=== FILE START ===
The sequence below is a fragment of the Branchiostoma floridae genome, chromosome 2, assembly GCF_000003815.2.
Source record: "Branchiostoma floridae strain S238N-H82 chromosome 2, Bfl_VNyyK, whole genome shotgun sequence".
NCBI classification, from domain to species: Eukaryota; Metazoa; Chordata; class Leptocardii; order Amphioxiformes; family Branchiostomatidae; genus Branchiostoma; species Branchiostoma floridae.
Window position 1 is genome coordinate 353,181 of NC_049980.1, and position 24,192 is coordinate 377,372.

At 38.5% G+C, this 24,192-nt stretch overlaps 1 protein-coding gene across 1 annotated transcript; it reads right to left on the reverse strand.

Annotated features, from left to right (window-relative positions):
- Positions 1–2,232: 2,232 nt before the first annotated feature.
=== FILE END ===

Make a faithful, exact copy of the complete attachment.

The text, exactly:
The sequence below is a fragment of the Branchiostoma floridae genome, chromosome 2, assembly GCF_000003815.2.
Source record: "Branchiostoma floridae strain S238N-H82 chromosome 2, Bfl_VNyyK, whole genome shotgun sequence".
NCBI classification, from domain to species: Eukaryota; Metazoa; Chordata; class Leptocardii; order Amphioxiformes; family Branchiostomatidae; genus Branchiostoma; species Branchiostoma floridae.
Window position 1 is genome coordinate 353,181 of NC_049980.1, and position 24,192 is coordinate 377,372.

At 38.5% G+C, this 24,192-nt stretch overlaps 1 protein-coding gene across 1 annotated transcript; it reads right to left on the reverse strand.

Annotated features, from left to right (window-relative positions):
- Positions 1–2,232: 2,232 nt before the first annotated feature.